Eventually, I realized my battle against Americans’ obliviousness to what the war meant to Russians was futile. Sandlin’s essay crystallizes why. To my peers, World War II was bound to be a story told through disparate objects. Maybe they had a grandfather who fought and reluctantly recounted stories of the horrors and heroism he saw “over there.” But whatever insecurities he may have brought home were unlikely to shape his family’s life for generations. In Russia, the mementos of the war have been passed down along with the trauma. In a country that lost 27 million, people often say there’s no such thing as a family untouched by the war. Within Russian historical consciousness, victory is often measured by the greatness of losses.

The feelings of scarcity and hunger, the memories of random cruelty and betrayal that become common among people in primal survival mode don’t just fade when a war ends. And in a society already as haunted by terror and instability as Stalin’s USSR was before the war, the trauma just compounded, wormed its way through our baby-boomer generation, and through their kids too. Pride in the victory over Hitler was of existential importance, a sort of central organizing factor for Russians’ sense of themselves—especially as the country they had fought to defend collapsed less than 50 years later.

Sandlin’s piece is as much an undertaking to read as it must have been to write. In a few thousand words we’re transported from a porcelain tiger roaring on a bookshelf to the epic themes of Wagner’s operas as staged during the heyday of the Third Reich. At turns, the essay becomes a master class in news analysis, like when Sandlin examines the way American reporters frequently used the word “weird” to describe the sights and sounds of World War II. Periodically Sandlin describes pivotal moments in the war in gruesome detail, filling in the vague space between the names of famous battles and invasions with piles of rotting bodies, human excrement, hopelessness, and insanity.

Sandlin doesn’t talk very much about Russia (why would he?). But he does note this, toward the end: “When the three-year siege of Leningrad was at last broken, it was learned that more than a million people had died of starvation; they’d killed their house pets for food, and before the end there were pervasive rumors of cannibalism.”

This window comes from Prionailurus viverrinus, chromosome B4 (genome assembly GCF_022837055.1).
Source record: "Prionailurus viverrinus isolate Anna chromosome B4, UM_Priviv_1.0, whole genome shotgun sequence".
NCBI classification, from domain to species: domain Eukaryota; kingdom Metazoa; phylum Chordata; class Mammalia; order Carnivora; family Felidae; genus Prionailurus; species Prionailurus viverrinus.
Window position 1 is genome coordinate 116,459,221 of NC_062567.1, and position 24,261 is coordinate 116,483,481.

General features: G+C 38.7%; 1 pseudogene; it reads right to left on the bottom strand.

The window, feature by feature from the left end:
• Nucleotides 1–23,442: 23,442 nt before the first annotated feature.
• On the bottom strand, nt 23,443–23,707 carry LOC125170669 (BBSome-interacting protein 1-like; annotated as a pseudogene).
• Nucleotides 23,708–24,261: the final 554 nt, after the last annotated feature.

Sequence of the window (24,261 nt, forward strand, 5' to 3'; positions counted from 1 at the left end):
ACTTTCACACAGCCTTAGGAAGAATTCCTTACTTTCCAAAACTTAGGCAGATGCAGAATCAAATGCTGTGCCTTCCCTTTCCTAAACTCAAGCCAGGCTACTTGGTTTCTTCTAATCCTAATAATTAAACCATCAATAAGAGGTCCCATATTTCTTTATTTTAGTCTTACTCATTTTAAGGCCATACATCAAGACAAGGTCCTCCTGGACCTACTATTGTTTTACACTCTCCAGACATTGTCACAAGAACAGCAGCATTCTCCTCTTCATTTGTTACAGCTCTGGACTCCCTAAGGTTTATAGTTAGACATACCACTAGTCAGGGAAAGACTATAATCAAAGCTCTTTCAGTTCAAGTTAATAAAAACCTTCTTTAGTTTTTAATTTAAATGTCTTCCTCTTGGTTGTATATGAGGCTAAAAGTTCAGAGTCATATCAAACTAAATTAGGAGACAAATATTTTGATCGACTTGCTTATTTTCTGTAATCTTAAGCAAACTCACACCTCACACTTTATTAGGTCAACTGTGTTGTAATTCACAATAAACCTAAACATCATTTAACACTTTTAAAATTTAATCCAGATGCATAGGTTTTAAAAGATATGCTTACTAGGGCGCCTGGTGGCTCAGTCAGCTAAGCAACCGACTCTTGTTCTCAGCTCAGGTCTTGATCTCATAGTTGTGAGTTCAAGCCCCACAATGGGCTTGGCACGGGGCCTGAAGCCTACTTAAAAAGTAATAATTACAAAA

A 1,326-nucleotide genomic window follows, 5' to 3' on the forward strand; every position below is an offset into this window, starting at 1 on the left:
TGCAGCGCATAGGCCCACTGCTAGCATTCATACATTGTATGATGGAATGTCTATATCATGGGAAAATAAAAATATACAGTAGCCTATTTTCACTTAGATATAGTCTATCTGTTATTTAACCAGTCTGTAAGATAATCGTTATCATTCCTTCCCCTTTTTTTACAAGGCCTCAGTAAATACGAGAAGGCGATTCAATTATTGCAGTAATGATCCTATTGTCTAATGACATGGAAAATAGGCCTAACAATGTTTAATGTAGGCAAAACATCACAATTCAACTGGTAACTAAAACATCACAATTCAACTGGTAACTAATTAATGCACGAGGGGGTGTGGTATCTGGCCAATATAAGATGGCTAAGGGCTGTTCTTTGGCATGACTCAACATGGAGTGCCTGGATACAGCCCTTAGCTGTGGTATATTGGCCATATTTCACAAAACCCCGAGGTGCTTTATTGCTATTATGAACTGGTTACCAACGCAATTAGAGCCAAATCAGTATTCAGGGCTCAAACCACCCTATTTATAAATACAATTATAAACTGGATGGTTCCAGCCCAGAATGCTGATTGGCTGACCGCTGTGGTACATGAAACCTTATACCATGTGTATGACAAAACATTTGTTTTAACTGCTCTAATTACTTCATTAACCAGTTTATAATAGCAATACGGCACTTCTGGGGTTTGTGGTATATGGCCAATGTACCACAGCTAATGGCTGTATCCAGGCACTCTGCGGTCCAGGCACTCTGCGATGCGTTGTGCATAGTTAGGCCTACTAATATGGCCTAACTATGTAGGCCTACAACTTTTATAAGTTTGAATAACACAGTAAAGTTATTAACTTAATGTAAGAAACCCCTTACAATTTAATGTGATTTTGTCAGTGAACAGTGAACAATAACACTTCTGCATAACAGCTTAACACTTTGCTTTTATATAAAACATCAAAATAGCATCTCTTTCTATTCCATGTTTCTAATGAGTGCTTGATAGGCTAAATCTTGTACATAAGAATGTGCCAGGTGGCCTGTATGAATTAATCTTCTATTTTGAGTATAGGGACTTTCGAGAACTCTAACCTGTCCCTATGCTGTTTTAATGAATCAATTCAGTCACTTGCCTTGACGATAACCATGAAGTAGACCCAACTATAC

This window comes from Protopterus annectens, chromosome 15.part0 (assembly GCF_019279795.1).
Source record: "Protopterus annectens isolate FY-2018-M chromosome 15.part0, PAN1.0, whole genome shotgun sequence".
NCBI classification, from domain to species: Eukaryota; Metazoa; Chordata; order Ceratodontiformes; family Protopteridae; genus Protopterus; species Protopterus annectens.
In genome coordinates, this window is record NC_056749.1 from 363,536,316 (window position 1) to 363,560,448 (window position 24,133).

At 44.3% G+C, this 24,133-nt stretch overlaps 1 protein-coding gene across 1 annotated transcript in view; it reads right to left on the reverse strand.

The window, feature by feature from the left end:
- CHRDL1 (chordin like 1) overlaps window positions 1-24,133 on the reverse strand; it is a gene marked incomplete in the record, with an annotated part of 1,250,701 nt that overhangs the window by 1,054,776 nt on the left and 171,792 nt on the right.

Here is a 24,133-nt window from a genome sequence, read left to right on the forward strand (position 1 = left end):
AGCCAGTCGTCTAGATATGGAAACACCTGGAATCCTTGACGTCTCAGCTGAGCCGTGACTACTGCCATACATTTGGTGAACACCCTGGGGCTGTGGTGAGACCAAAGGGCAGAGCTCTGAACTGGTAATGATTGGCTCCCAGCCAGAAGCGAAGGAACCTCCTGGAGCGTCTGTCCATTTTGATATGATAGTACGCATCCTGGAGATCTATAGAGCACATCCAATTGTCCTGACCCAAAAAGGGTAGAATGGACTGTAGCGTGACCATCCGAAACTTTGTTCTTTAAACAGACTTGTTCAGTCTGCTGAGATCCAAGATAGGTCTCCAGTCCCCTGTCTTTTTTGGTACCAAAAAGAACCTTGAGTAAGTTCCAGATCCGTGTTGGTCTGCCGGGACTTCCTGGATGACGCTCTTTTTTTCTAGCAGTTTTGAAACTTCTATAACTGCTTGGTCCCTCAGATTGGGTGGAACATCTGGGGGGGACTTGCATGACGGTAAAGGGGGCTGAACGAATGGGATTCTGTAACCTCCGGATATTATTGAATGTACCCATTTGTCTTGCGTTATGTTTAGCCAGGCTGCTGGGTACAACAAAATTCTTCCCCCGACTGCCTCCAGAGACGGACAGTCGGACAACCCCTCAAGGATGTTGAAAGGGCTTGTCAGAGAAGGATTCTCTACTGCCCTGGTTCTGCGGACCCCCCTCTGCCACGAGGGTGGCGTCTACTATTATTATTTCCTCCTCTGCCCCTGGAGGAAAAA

Two weeks ago, when I had to pay an unexpected visit to Saint Petersburg due to a death in the family, my 80-year-old grandmother showed me a picture of her great-uncle, who was eaten during the siege. It was a small photograph of a bald, mustachioed man sitting in a white shirt and suspenders in the sun. Before I could redirect her, my grandmother launched into a typical story about wartime hardship. She was just four when the siege of Leningrad began. She and her mother were not initially evacuated because her father had been purged in 1937 and the government considered her family enemies of the people. Her older sister, however, had made it out of the city with her school. Years later my grandmother discovered loving letters her mother sent to the older child in exile, confessing a desire for her younger daughter, my grandmother, to die so that she wouldn’t have to suffer another day from the gnawing hunger. They didn’t have to resort to eating any dead bodies because they discovered the dried backbone from a shark skeleton—a souvenir from some relative’s pre-revolutionary travels abroad—which they boiled into a nutrient-rich broth. It kept them going until their eventual evacuation. My grandmother’s earliest memories were of bombing and death and hunger and the desperation of her mother. Though she’s lived a long and healthy life, in many ways she never recovered from the war. Even if she’d wanted to forget it, she spent decades surrounded by others in the same mental trench, whether they’d been on the front lines or not.

At the end of his essay, Sandlin pointedly compares the way that wars turn into fading memories for Americans while persisting as intergenerational traumas for almost everyone else. He points out that Americans have even forgotten to be thankful for soldiers’ sacrifices:

Elsewhere in the world gratitude for what the Allied soldiers did is easy to feel because the war is still a dominating presence in people’s lives. Children still play on beaches strewn with rotting barbed wire, gardeners still unearth snake’s nests of rusted bullets, and construction crews now and then dig into unexploded bombs. The immense earthworks the war left in Europe and Asia will endure long after the official monuments have been carted off to make room for new subdivisions. But here in America the war was ephemeral. Its vast bureaucracies were disassembled, its armies were for the most part demobilized, and its profusion of factories were promptly converted to civilian use. It’s not uncommon for books on popular culture of the 40s to treat the war as a quaint fad Americans went in for, a whim of fashion like swing dancing or zoot suits.